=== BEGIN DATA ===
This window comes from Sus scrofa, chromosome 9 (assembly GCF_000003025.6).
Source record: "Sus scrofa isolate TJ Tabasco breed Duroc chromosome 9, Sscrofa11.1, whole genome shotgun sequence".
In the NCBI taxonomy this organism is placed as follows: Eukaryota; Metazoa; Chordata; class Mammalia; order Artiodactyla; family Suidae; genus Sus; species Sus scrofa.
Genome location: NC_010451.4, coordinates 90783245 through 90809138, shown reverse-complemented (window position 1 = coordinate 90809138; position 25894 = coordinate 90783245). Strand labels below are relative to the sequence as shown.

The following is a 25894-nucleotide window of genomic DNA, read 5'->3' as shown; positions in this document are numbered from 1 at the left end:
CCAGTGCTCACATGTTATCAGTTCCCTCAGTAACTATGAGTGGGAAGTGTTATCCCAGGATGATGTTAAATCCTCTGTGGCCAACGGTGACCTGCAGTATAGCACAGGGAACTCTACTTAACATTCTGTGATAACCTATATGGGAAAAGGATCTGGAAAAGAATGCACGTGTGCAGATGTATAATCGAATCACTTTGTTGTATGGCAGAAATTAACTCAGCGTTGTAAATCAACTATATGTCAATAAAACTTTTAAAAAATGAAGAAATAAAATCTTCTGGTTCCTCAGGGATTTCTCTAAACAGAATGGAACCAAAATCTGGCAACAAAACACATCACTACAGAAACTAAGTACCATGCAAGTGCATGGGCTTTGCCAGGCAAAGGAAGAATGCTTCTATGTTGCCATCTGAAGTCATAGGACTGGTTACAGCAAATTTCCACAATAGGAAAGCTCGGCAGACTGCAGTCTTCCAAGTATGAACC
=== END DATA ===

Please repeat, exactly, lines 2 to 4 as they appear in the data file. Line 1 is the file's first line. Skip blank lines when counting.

Source record: "Sus scrofa isolate TJ Tabasco breed Duroc chromosome 9, Sscrofa11.1, whole genome shotgun sequence".
In the NCBI taxonomy this organism is placed as follows: Eukaryota; Metazoa; Chordata; class Mammalia; order Artiodactyla; family Suidae; genus Sus; species Sus scrofa.
Genome location: NC_010451.4, coordinates 90783245 through 90809138, shown reverse-complemented (window position 1 = coordinate 90809138; position 25894 = coordinate 90783245). Strand labels below are relative to the sequence as shown.